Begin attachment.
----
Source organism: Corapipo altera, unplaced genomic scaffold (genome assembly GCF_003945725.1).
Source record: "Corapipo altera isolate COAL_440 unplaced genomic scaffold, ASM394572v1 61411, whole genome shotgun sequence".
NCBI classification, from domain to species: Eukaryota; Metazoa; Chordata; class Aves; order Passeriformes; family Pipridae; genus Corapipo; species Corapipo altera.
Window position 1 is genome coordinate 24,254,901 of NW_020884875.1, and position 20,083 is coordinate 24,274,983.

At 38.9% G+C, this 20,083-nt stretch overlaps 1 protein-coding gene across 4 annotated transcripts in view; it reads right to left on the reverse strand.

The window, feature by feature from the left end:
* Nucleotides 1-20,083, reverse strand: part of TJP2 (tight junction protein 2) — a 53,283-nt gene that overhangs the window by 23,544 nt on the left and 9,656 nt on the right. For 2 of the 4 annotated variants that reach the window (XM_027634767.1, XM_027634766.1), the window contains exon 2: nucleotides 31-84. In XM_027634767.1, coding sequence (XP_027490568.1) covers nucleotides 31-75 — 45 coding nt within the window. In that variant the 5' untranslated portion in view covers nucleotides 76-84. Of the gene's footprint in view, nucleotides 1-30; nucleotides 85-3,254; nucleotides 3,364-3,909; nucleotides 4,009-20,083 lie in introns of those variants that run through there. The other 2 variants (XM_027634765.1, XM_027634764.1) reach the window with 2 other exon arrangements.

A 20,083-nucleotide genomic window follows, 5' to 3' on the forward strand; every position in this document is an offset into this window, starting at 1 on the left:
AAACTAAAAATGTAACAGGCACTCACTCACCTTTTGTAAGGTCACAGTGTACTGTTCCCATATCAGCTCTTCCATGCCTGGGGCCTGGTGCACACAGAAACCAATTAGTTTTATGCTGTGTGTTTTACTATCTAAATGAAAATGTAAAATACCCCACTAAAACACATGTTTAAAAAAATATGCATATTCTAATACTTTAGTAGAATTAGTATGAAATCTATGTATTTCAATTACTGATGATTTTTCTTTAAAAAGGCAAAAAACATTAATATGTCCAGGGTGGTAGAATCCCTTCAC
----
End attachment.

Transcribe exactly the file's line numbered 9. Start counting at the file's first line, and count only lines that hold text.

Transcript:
AAACTAAAAATGTAACAGGCACTCACTCACCTTTTGTAAGGTCACAGTGTACTGTTCCCATATCAGCTCTTCCATGCCTGGGGCCTGGTGCACACAGAAACCAATTAGTTTTATGCTGTGTGTTTTACTATCTAAATGAAAATGTAAAATACCCCACTAAAACACATGTTTAAAAAAATATGCATATTCTAATACTTTAGTAGAATTAGTATGAAATCTATGTATTTCAATTACTGATGATTTTTCTTTAAAAAGGCAAAAAACATTAATATGTCCAGGGTGGTAGAATCCCTTCAC